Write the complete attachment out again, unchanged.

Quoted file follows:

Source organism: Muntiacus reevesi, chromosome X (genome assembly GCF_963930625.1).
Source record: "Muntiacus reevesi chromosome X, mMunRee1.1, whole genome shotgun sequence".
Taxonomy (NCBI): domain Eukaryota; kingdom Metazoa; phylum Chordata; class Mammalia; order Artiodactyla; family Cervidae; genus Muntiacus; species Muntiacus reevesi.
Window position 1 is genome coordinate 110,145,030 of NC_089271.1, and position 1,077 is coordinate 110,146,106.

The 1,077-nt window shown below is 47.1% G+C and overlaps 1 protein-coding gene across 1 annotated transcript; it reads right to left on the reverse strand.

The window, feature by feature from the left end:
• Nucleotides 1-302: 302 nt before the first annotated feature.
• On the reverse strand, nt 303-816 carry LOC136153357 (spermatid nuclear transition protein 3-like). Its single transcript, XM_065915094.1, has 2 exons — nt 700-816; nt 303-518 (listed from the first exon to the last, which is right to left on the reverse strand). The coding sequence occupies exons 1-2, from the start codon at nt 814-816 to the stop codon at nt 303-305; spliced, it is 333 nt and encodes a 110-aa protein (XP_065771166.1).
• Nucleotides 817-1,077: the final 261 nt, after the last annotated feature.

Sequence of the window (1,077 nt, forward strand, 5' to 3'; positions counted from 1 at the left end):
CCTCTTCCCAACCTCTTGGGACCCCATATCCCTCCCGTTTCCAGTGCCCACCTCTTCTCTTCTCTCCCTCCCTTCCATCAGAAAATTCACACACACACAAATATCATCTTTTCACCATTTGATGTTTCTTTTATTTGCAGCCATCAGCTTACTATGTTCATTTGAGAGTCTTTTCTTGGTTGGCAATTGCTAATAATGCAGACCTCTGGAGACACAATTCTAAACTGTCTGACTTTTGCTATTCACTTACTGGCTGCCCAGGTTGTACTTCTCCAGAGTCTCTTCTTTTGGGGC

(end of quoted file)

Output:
Source organism: Muntiacus reevesi, chromosome X (genome assembly GCF_963930625.1).
Source record: "Muntiacus reevesi chromosome X, mMunRee1.1, whole genome shotgun sequence".
Taxonomy (NCBI): domain Eukaryota; kingdom Metazoa; phylum Chordata; class Mammalia; order Artiodactyla; family Cervidae; genus Muntiacus; species Muntiacus reevesi.
Window position 1 is genome coordinate 110,145,030 of NC_089271.1, and position 1,077 is coordinate 110,146,106.

The 1,077-nt window shown below is 47.1% G+C and overlaps 1 protein-coding gene across 1 annotated transcript; it reads right to left on the reverse strand.

The window, feature by feature from the left end:
• Nucleotides 1-302: 302 nt before the first annotated feature.
• On the reverse strand, nt 303-816 carry LOC136153357 (spermatid nuclear transition protein 3-like). Its single transcript, XM_065915094.1, has 2 exons — nt 700-816; nt 303-518 (listed from the first exon to the last, which is right to left on the reverse strand). The coding sequence occupies exons 1-2, from the start codon at nt 814-816 to the stop codon at nt 303-305; spliced, it is 333 nt and encodes a 110-aa protein (XP_065771166.1).
• Nucleotides 817-1,077: the final 261 nt, after the last annotated feature.

Sequence of the window (1,077 nt, forward strand, 5' to 3'; positions counted from 1 at the left end):
CCTCTTCCCAACCTCTTGGGACCCCATATCCCTCCCGTTTCCAGTGCCCACCTCTTCTCTTCTCTCCCTCCCTTCCATCAGAAAATTCACACACACACAAATATCATCTTTTCACCATTTGATGTTTCTTTTATTTGCAGCCATCAGCTTACTATGTTCATTTGAGAGTCTTTTCTTGGTTGGCAATTGCTAATAATGCAGACCTCTGGAGACACAATTCTAAACTGTCTGACTTTTGCTATTCACTTACTGGCTGCCCAGGTTGTACTTCTCCAGAGTCTCTTCTTTTGGGGC